Regarding preparation time, this activity gives learners the chance to work in groups at many different stages doing different tasks. As the whole project revolves around a a five-day trip, it is easy to have all team members present separate entities in the form of days of the trip, so all team members get to speak. Another exciting feature of this project is that it works great as an ice-breaker between learners who know each other, but do not know the teacher at all. Working with questions at B2+ level gives teachers the chance to revise grammar, without making the learners feel bored or show that we underestimate their knowledge. Finally, this project idea features some strong 21st century traits such as the realistic use of the internet to check hotel prices, make (fake) ticket reservations, which gives learners the chance to demonstrate their digital literacy in an almost real-life context.
It is easy to see that in such a project all students can participate equally and nobody would remain silent. Regarding the language of communication within the teams, I have opted to be rather relaxed about it, pointing out to learners as I monitor that the more they speak in English during preparation time, the easier it will be for them to present their ideas. This seems to work better than me pretending to be a policewoman and chasing those who do not speak English during preparation stage. As learners have a long time to prepare their questions and the actual preparation, no one is actually put on the spot or surprised and for most of them it becomes a personal bet to convince the teacher to choose their trip. This personal investment makes this project idea fresh and also relevant as it gives learners time to interact with information and then present ideas through speaking for more than one or two minutes. The gain is great for the teacher as well since s/he is given ready-made budgeted holiday plans is some great countries in the world!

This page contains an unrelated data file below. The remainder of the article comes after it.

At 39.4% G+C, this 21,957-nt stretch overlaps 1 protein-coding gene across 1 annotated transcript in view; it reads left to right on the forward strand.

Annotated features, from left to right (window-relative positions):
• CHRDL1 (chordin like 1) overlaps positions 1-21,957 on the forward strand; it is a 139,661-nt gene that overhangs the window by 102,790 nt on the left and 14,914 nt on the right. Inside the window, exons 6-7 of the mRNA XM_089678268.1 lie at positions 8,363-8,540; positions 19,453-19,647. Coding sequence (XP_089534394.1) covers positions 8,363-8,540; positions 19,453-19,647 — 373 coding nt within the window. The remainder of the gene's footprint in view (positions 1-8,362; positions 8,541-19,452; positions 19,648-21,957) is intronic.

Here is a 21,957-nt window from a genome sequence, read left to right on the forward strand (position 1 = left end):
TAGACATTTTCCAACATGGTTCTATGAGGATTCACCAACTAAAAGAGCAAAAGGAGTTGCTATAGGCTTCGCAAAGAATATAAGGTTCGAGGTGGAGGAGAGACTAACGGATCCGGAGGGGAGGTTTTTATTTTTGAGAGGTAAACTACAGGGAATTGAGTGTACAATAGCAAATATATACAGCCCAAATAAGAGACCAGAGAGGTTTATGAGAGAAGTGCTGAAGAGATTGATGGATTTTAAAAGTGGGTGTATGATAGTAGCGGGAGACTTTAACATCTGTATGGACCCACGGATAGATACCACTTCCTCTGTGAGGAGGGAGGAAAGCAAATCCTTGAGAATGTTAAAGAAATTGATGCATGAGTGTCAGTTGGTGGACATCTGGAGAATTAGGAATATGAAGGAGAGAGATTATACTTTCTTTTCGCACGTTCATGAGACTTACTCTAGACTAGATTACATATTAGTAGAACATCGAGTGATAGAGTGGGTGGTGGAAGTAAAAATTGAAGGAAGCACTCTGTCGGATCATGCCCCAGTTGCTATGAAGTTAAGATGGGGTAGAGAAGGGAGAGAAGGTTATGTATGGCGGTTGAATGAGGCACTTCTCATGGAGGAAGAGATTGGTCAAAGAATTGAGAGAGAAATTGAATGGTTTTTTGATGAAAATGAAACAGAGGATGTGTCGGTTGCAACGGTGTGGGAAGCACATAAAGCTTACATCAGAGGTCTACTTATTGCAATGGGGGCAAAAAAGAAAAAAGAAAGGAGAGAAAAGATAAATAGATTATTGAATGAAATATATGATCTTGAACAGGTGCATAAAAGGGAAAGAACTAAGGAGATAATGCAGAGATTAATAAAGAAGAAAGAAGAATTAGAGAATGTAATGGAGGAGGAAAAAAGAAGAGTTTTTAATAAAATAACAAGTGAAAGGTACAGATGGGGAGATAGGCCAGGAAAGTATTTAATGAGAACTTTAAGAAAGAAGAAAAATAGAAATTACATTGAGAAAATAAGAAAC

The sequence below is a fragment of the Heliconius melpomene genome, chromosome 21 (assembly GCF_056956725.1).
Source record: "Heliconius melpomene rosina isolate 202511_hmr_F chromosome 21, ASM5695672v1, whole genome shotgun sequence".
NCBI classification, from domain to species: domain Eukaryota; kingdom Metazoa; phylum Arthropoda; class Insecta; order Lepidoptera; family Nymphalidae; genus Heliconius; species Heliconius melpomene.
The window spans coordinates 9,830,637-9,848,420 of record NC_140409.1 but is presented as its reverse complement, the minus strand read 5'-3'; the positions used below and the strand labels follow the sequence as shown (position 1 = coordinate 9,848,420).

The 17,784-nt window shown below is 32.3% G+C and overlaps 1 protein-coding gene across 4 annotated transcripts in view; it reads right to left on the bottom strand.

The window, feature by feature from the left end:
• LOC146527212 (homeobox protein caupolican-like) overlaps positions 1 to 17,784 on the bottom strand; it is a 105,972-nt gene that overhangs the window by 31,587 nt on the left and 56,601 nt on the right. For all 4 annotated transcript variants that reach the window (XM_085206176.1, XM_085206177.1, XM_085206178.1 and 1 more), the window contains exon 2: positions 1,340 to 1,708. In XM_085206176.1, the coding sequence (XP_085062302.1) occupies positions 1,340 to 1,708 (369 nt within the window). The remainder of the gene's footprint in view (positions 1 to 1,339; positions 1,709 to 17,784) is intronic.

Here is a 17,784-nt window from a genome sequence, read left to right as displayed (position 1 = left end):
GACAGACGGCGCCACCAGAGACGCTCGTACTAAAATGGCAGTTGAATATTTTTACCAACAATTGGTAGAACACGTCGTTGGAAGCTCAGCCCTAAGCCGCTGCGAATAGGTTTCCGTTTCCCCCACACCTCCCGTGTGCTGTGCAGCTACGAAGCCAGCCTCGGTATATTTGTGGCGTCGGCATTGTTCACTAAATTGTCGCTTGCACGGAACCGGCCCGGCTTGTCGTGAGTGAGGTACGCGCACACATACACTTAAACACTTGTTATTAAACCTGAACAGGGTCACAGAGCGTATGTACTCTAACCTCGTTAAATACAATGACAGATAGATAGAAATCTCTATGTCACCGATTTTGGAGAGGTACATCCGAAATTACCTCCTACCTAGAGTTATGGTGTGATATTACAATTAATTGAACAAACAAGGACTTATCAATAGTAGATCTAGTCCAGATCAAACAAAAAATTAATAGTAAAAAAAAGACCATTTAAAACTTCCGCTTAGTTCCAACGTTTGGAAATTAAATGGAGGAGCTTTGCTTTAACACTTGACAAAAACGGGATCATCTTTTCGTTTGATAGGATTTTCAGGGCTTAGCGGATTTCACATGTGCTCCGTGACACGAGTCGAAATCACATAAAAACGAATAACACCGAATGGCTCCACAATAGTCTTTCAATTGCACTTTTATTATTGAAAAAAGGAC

Harmer, J., (2007) How to teach English, Harlow, Pearson Longman.
Hedge, T., (2000) Teaching and Learning in the Language Classroom, Oxford, OUP, pages 256-297
Thornbury, S., (2005) How to teach Speaking, Harlow, Longman.
Please check the How to Motivate Your Students course at Pilgrims website.
Please check the How to be a Teacher Trainer course at Pilgrims website.
Listening: Problems from Learners’ Perspectives
Annie McDonald, UK
Learner Autonomy: Research and Practice
Jo Mynard, Japan
Creating a Thinking Environment for English Language Learners
Michelle Hunter, Germany
Community Counts. Reflecting on the Power of Relationships, Motivation and Connection in the Classroom and Beyond
Sarah Elizabeth Sprague, Brazil
How to Teach Demotivated Students by Humanising Language Teaching
Susan Brodar, Italy
Understanding Scaffolding and Organic Mediation
Dr. Gabriel Díaz Maggioli, Uruguay
Overcoming the Speaking Headache: A Speaking Project Idea
Maria-Araxi Sachpazian, Greece